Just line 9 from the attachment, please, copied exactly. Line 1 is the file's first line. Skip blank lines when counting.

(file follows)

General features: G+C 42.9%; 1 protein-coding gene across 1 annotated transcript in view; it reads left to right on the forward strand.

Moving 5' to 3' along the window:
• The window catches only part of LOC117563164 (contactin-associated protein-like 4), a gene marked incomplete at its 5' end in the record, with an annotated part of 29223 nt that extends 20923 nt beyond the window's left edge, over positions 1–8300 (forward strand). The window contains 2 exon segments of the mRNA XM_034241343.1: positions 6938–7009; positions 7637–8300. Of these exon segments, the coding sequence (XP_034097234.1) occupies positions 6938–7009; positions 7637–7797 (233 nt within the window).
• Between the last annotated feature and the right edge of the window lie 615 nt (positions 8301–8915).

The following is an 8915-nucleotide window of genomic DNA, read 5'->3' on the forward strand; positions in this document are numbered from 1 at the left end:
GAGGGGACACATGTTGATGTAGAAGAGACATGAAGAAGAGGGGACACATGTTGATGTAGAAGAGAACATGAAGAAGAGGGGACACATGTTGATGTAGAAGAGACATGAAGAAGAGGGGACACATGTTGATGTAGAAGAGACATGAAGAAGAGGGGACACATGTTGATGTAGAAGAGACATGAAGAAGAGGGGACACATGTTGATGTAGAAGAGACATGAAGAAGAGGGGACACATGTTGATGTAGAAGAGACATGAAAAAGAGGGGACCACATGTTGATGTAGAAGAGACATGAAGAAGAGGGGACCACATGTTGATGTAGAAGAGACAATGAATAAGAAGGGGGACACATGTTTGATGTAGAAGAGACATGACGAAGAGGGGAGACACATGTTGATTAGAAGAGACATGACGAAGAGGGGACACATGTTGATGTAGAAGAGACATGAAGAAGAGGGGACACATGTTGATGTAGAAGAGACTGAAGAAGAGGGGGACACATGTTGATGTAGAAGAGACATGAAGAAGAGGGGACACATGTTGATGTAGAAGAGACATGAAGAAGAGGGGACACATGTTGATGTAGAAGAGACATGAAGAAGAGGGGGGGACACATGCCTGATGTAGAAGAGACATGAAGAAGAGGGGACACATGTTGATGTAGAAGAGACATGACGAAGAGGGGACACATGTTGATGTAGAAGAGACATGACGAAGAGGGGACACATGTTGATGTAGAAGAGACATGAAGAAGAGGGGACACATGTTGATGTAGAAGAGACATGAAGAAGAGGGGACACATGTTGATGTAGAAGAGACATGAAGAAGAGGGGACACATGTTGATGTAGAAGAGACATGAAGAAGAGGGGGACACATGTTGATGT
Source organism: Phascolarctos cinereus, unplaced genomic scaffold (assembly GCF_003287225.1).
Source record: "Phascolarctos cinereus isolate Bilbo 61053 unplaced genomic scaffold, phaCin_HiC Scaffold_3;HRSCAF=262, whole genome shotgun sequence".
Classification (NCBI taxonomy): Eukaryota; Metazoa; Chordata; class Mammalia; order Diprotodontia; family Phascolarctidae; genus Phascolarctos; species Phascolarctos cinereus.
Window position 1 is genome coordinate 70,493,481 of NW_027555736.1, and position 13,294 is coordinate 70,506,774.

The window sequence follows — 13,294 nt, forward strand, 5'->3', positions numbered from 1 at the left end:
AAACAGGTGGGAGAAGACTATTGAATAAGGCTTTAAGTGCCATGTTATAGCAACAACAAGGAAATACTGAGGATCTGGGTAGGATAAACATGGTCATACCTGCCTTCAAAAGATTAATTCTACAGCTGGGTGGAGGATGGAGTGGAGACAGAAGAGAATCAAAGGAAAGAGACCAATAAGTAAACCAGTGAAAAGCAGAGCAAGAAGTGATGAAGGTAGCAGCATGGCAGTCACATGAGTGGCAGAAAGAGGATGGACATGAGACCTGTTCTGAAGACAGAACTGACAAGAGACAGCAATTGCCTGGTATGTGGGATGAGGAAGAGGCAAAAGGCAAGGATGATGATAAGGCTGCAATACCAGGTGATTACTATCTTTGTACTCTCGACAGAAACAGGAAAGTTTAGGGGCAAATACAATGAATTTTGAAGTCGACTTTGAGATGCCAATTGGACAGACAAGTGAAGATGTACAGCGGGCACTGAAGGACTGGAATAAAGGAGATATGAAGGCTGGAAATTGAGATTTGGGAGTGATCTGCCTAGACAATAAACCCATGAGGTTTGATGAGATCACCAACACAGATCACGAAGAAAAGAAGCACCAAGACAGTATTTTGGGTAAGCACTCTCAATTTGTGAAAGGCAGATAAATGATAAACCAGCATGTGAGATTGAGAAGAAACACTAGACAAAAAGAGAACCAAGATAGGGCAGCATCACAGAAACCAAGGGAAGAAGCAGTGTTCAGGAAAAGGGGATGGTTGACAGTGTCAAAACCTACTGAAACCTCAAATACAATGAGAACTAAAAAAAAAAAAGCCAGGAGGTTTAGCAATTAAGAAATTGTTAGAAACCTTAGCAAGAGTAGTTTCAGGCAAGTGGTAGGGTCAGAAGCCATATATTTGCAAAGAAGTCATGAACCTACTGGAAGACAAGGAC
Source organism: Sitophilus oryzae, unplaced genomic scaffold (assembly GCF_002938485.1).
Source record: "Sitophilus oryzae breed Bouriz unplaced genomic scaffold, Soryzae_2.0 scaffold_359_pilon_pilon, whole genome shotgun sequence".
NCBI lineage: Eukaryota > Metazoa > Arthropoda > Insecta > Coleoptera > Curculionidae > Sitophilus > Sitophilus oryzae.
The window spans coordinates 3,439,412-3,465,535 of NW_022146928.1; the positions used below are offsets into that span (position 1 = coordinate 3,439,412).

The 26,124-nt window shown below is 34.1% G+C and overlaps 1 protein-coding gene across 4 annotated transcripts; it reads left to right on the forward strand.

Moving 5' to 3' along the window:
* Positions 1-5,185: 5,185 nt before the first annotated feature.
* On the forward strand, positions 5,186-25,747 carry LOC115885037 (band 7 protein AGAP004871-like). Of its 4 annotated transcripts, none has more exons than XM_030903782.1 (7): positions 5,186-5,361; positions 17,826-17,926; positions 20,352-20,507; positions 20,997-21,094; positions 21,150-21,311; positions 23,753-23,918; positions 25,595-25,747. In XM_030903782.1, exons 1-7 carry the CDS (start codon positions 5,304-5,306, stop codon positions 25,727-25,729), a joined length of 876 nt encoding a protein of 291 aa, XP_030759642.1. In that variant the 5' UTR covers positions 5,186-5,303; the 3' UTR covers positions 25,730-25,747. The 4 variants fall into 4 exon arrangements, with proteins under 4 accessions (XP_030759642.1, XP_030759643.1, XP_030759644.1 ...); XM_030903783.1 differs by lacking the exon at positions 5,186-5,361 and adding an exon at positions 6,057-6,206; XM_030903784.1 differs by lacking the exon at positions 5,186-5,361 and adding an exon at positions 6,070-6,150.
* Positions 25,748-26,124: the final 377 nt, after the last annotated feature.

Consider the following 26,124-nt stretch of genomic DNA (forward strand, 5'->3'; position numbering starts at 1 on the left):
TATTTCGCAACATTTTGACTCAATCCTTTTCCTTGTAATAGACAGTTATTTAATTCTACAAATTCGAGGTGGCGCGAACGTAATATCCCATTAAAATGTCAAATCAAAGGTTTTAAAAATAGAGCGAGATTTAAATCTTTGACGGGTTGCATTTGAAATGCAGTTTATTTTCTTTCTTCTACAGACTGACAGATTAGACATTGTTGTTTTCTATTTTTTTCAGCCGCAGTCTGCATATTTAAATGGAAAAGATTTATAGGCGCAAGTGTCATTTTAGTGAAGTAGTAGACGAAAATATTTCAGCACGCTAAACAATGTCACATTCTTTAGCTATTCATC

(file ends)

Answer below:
Classification (NCBI taxonomy): Eukaryota; Metazoa; Chordata; class Mammalia; order Diprotodontia; family Phascolarctidae; genus Phascolarctos; species Phascolarctos cinereus.